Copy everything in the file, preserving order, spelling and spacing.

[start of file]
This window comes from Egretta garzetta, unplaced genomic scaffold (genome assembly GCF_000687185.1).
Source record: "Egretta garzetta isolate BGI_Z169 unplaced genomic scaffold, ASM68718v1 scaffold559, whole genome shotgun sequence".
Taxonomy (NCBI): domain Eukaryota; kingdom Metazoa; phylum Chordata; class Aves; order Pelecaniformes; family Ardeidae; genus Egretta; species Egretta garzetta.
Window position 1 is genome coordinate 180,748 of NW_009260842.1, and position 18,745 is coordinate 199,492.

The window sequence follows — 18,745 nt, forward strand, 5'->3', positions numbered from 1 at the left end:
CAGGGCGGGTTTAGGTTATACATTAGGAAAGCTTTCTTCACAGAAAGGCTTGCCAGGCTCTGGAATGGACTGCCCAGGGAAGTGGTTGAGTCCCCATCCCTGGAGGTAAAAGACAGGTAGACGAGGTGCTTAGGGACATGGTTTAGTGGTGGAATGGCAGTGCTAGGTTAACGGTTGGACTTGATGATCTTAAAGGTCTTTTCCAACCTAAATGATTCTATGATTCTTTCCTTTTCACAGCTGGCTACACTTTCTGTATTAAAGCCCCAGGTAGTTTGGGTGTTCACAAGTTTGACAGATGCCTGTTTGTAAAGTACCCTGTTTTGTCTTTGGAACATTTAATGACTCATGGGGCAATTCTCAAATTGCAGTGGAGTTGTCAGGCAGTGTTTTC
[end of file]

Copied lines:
This window comes from Egretta garzetta, unplaced genomic scaffold (genome assembly GCF_000687185.1).
Source record: "Egretta garzetta isolate BGI_Z169 unplaced genomic scaffold, ASM68718v1 scaffold559, whole genome shotgun sequence".
Taxonomy (NCBI): domain Eukaryota; kingdom Metazoa; phylum Chordata; class Aves; order Pelecaniformes; family Ardeidae; genus Egretta; species Egretta garzetta.
Window position 1 is genome coordinate 180,748 of NW_009260842.1, and position 18,745 is coordinate 199,492.

The window sequence follows — 18,745 nt, forward strand, 5'->3', positions numbered from 1 at the left end:
CAGGGCGGGTTTAGGTTATACATTAGGAAAGCTTTCTTCACAGAAAGGCTTGCCAGGCTCTGGAATGGACTGCCCAGGGAAGTGGTTGAGTCCCCATCCCTGGAGGTAAAAGACAGGTAGACGAGGTGCTTAGGGACATGGTTTAGTGGTGGAATGGCAGTGCTAGGTTAACGGTTGGACTTGATGATCTTAAAGGTCTTTTCCAACCTAAATGATTCTATGATTCTTTCCTTTTCACAGCTGGCTACACTTTCTGTATTAAAGCCCCAGGTAGTTTGGGTGTTCACAAGTTTGACAGATGCCTGTTTGTAAAGTACCCTGTTTTGTCTTTGGAACATTTAATGACTCATGGGGCAATTCTCAAATTGCAGTGGAGTTGTCAGGCAGTGTTTTC